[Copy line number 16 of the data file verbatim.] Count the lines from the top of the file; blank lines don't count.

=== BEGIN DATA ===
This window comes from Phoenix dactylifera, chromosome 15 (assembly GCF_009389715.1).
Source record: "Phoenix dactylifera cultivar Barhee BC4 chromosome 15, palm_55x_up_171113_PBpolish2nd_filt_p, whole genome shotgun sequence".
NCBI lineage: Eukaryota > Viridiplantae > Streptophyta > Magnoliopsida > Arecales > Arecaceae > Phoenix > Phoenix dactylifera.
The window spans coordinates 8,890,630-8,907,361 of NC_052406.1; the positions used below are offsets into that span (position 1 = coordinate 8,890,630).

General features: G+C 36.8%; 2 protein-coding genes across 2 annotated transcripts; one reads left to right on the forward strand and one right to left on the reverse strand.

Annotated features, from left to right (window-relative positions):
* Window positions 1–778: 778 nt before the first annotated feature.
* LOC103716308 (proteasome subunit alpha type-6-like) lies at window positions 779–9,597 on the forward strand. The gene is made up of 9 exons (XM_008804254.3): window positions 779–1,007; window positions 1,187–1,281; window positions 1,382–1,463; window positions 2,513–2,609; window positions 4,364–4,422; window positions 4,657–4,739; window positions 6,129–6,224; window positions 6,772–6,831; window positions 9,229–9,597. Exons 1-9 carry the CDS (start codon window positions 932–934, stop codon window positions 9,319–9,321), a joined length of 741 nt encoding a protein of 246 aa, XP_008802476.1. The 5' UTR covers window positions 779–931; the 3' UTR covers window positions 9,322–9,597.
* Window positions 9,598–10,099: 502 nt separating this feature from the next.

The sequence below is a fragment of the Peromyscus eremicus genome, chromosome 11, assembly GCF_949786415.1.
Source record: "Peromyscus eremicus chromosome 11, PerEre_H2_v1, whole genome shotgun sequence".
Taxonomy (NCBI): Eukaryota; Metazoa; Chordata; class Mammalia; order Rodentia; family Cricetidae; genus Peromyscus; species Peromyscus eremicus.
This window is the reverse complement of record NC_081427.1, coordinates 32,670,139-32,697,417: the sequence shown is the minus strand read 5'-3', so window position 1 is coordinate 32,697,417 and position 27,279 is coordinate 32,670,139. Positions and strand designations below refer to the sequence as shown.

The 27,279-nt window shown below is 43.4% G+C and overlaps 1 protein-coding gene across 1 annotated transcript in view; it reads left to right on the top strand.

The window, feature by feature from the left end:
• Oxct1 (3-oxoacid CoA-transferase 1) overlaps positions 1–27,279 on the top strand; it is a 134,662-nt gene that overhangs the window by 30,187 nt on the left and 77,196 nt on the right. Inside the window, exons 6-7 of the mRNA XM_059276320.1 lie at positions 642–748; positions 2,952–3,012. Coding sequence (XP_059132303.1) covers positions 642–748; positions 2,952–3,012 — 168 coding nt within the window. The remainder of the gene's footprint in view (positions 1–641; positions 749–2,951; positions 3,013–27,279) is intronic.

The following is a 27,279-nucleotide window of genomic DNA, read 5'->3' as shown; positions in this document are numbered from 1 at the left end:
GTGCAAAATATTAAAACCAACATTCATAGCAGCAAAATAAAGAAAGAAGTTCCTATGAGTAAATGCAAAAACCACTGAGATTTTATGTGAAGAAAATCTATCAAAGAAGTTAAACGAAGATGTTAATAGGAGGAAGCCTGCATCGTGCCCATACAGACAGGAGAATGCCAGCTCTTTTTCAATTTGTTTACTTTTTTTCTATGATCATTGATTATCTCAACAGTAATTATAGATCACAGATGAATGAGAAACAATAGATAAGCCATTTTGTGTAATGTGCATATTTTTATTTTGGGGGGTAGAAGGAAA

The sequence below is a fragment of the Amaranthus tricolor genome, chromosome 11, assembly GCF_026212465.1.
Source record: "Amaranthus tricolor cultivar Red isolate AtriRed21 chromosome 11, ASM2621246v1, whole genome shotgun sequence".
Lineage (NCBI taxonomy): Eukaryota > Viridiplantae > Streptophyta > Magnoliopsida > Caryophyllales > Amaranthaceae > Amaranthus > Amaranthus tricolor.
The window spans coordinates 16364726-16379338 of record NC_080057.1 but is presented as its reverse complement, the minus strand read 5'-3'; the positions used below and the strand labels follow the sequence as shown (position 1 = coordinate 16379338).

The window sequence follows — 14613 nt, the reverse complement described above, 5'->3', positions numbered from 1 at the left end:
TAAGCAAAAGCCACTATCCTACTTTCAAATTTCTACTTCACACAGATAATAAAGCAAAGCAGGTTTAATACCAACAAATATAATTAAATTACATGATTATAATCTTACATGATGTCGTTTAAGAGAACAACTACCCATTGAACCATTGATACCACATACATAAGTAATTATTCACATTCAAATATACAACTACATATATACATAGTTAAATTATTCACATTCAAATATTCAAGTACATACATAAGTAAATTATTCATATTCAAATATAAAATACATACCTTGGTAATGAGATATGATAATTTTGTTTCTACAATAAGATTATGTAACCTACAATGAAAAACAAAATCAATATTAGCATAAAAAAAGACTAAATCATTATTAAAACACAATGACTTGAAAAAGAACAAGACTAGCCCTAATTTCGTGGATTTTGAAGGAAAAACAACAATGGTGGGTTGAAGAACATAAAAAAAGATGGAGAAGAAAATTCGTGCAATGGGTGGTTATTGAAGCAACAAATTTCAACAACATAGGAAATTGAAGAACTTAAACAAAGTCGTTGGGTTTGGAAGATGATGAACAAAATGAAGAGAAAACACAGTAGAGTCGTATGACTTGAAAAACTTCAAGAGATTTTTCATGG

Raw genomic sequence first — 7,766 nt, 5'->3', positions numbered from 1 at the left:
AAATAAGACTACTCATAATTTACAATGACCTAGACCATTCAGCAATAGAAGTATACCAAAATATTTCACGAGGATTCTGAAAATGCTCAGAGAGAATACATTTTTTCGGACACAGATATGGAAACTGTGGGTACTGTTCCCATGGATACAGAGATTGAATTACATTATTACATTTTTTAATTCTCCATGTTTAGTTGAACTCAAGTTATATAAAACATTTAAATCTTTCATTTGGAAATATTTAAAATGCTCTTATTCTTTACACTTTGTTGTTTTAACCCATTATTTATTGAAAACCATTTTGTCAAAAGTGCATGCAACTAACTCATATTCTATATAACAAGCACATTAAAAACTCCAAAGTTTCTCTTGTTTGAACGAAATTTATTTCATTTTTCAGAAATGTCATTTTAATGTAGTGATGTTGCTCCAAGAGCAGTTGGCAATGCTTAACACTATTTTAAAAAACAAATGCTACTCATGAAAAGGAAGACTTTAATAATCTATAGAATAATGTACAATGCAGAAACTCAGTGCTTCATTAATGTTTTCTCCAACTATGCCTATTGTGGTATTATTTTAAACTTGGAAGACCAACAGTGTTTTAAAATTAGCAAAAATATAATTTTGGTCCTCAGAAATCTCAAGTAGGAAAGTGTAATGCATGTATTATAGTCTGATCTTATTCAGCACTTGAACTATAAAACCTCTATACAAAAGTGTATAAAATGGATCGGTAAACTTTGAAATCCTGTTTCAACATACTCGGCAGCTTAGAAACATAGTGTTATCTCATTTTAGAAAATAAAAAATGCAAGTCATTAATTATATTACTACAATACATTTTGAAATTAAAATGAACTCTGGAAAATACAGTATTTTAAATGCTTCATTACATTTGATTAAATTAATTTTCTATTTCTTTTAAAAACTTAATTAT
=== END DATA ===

• Oxct1 (3-oxoacid CoA-transferase 1) overlaps positions 1–27,279 on the top strand; it is a 134,662-nt gene that overhangs the window by 30,187 nt on the left and 77,196 nt on the right. Inside the window, exons 6-7 of the mRNA XM_059276320.1 lie at positions 642–748; positions 2,952–3,012. Coding sequence (XP_059132303.1) covers positions 642–748; positions 2,952–3,012 — 168 coding nt within the window. The remainder of the gene's footprint in view (positions 1–641; positions 749–2,951; positions 3,013–27,279) is intronic.